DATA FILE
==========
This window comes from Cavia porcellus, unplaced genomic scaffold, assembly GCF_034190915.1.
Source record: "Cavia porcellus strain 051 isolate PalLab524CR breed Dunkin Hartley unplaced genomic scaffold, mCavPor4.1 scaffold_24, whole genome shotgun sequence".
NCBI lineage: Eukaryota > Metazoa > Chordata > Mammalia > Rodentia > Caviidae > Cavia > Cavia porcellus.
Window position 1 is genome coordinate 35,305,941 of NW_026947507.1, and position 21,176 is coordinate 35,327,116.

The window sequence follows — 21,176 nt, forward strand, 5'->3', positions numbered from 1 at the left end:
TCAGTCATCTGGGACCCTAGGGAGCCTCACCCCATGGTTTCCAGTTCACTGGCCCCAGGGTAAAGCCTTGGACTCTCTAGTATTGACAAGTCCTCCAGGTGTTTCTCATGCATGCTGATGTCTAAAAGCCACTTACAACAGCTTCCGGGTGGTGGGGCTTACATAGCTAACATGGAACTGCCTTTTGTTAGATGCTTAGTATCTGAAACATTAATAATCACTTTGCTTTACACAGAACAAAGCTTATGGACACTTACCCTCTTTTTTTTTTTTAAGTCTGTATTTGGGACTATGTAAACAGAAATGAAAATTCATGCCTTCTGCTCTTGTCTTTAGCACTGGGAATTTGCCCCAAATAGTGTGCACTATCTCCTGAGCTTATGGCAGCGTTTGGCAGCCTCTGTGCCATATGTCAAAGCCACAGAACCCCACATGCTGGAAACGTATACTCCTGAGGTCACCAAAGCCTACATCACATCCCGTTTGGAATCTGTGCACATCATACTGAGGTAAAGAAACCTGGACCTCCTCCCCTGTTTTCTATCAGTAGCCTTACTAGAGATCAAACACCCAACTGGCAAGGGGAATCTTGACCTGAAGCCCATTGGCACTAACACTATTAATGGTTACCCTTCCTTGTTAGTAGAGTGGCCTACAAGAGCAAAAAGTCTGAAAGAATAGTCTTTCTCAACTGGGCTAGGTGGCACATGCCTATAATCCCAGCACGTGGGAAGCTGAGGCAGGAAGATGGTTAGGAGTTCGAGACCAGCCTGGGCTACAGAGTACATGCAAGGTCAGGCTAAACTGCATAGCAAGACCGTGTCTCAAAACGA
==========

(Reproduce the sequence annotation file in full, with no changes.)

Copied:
This window comes from Cavia porcellus, unplaced genomic scaffold, assembly GCF_034190915.1.
Source record: "Cavia porcellus strain 051 isolate PalLab524CR breed Dunkin Hartley unplaced genomic scaffold, mCavPor4.1 scaffold_24, whole genome shotgun sequence".
NCBI lineage: Eukaryota > Metazoa > Chordata > Mammalia > Rodentia > Caviidae > Cavia > Cavia porcellus.
Window position 1 is genome coordinate 35,305,941 of NW_026947507.1, and position 21,176 is coordinate 35,327,116.

The window sequence follows — 21,176 nt, forward strand, 5'->3', positions numbered from 1 at the left end:
TCAGTCATCTGGGACCCTAGGGAGCCTCACCCCATGGTTTCCAGTTCACTGGCCCCAGGGTAAAGCCTTGGACTCTCTAGTATTGACAAGTCCTCCAGGTGTTTCTCATGCATGCTGATGTCTAAAAGCCACTTACAACAGCTTCCGGGTGGTGGGGCTTACATAGCTAACATGGAACTGCCTTTTGTTAGATGCTTAGTATCTGAAACATTAATAATCACTTTGCTTTACACAGAACAAAGCTTATGGACACTTACCCTCTTTTTTTTTTTTAAGTCTGTATTTGGGACTATGTAAACAGAAATGAAAATTCATGCCTTCTGCTCTTGTCTTTAGCACTGGGAATTTGCCCCAAATAGTGTGCACTATCTCCTGAGCTTATGGCAGCGTTTGGCAGCCTCTGTGCCATATGTCAAAGCCACAGAACCCCACATGCTGGAAACGTATACTCCTGAGGTCACCAAAGCCTACATCACATCCCGTTTGGAATCTGTGCACATCATACTGAGGTAAAGAAACCTGGACCTCCTCCCCTGTTTTCTATCAGTAGCCTTACTAGAGATCAAACACCCAACTGGCAAGGGGAATCTTGACCTGAAGCCCATTGGCACTAACACTATTAATGGTTACCCTTCCTTGTTAGTAGAGTGGCCTACAAGAGCAAAAAGTCTGAAAGAATAGTCTTTCTCAACTGGGCTAGGTGGCACATGCCTATAATCCCAGCACGTGGGAAGCTGAGGCAGGAAGATGGTTAGGAGTTCGAGACCAGCCTGGGCTACAGAGTACATGCAAGGTCAGGCTAAACTGCATAGCAAGACCGTGTCTCAAAACGA